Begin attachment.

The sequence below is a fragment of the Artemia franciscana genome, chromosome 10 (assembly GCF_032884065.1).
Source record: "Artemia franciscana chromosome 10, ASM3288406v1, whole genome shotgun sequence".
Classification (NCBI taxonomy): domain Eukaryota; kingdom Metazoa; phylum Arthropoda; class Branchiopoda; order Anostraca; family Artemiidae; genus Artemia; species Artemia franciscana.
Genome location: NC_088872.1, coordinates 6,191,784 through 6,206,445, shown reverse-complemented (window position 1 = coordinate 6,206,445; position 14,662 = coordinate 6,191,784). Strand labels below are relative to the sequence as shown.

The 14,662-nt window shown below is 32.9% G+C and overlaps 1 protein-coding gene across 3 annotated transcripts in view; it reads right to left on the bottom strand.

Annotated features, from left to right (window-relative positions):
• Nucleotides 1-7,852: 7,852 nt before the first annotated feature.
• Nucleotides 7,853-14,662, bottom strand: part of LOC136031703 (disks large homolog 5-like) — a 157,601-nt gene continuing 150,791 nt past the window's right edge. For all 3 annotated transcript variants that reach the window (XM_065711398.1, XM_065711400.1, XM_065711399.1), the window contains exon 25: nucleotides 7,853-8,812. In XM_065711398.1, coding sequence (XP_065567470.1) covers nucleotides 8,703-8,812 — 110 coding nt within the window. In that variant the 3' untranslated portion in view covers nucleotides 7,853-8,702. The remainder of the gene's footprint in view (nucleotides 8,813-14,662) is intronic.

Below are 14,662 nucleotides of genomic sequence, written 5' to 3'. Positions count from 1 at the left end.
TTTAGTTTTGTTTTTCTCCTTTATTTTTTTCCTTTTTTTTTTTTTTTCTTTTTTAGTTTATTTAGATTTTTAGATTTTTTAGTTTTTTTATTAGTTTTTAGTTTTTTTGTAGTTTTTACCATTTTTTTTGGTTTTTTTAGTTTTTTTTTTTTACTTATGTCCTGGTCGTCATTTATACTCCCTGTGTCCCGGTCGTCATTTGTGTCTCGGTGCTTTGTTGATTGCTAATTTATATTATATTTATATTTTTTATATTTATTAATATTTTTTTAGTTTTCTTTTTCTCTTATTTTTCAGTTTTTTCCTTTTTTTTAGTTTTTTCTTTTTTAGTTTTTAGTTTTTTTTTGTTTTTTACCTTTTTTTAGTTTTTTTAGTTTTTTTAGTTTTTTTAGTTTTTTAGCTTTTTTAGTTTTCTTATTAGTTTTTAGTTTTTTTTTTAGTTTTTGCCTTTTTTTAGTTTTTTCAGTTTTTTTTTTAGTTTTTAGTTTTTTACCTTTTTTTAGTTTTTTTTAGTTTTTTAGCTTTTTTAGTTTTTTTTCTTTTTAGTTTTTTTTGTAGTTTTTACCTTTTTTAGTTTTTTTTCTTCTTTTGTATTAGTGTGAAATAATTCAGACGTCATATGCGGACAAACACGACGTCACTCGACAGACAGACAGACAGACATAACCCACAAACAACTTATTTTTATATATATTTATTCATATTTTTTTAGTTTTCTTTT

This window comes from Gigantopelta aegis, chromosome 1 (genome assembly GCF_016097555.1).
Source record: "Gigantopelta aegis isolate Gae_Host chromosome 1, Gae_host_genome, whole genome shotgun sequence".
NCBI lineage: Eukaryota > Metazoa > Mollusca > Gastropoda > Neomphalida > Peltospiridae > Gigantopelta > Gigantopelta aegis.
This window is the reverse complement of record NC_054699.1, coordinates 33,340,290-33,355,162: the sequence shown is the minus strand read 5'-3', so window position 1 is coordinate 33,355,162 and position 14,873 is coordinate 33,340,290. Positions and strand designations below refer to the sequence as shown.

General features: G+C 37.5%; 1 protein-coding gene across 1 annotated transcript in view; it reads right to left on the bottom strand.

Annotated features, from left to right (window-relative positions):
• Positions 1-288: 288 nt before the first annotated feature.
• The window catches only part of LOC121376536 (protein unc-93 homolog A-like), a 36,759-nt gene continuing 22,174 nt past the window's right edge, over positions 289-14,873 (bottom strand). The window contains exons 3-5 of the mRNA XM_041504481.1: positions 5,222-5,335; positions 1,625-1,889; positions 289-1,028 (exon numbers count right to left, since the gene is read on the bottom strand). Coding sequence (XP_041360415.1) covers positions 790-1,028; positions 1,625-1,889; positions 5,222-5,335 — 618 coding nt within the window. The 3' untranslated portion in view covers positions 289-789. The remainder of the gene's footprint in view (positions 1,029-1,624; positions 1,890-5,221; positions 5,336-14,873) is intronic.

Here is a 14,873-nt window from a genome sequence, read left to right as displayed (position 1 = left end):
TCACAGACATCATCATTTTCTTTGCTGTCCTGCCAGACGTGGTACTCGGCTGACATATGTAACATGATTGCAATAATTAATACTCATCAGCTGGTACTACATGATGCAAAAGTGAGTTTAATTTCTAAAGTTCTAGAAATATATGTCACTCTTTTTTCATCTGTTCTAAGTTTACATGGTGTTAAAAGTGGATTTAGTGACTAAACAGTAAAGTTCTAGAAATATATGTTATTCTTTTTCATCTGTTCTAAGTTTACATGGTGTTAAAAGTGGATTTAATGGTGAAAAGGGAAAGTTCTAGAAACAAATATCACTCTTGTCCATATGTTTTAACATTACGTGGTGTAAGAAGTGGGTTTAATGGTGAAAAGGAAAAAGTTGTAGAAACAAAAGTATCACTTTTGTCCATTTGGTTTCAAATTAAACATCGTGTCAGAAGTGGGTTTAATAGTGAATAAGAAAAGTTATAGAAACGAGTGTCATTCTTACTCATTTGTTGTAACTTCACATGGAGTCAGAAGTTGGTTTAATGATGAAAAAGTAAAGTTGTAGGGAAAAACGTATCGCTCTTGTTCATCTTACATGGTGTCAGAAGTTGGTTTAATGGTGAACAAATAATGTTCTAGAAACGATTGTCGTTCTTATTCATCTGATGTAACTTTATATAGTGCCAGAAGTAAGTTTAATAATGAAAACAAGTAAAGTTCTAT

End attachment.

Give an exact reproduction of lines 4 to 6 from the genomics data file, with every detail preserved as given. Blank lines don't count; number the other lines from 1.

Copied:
Genome location: NC_088872.1, coordinates 6,191,784 through 6,206,445, shown reverse-complemented (window position 1 = coordinate 6,206,445; position 14,662 = coordinate 6,191,784). Strand labels below are relative to the sequence as shown.

The 14,662-nt window shown below is 32.9% G+C and overlaps 1 protein-coding gene across 3 annotated transcripts in view; it reads right to left on the bottom strand.

Annotated features, from left to right (window-relative positions):